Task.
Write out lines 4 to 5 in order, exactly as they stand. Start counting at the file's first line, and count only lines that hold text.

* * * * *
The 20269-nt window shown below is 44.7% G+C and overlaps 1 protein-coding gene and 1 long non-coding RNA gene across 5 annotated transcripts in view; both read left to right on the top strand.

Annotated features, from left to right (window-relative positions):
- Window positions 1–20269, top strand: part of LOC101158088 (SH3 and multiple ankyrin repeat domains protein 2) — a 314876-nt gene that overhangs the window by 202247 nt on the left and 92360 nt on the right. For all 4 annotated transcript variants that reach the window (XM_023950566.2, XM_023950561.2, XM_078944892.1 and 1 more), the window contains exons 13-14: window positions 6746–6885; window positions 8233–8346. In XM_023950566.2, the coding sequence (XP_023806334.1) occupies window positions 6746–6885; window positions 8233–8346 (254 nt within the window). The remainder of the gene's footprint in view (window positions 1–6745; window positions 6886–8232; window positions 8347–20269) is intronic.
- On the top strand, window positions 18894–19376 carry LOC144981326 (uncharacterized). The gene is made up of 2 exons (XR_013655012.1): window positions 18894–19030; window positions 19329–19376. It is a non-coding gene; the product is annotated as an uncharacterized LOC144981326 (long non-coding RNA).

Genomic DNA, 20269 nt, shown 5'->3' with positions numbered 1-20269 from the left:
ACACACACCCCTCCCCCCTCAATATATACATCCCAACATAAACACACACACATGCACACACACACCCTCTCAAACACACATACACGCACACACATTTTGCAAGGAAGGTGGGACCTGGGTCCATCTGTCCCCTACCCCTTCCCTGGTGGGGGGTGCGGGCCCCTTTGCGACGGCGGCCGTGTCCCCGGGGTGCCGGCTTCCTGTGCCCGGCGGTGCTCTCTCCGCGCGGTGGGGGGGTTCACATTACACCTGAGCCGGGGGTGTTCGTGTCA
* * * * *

- On the top strand, window positions 18894–19376 carry LOC144981326 (uncharacterized). The gene is made up of 2 exons (XR_013655012.1): window positions 18894–19030; window positions 19329–19376. It is a non-coding gene; the product is annotated as an uncharacterized LOC144981326 (long non-coding RNA).

Genomic DNA, 20269 nt, shown 5'->3' with positions numbered 1-20269 from the left: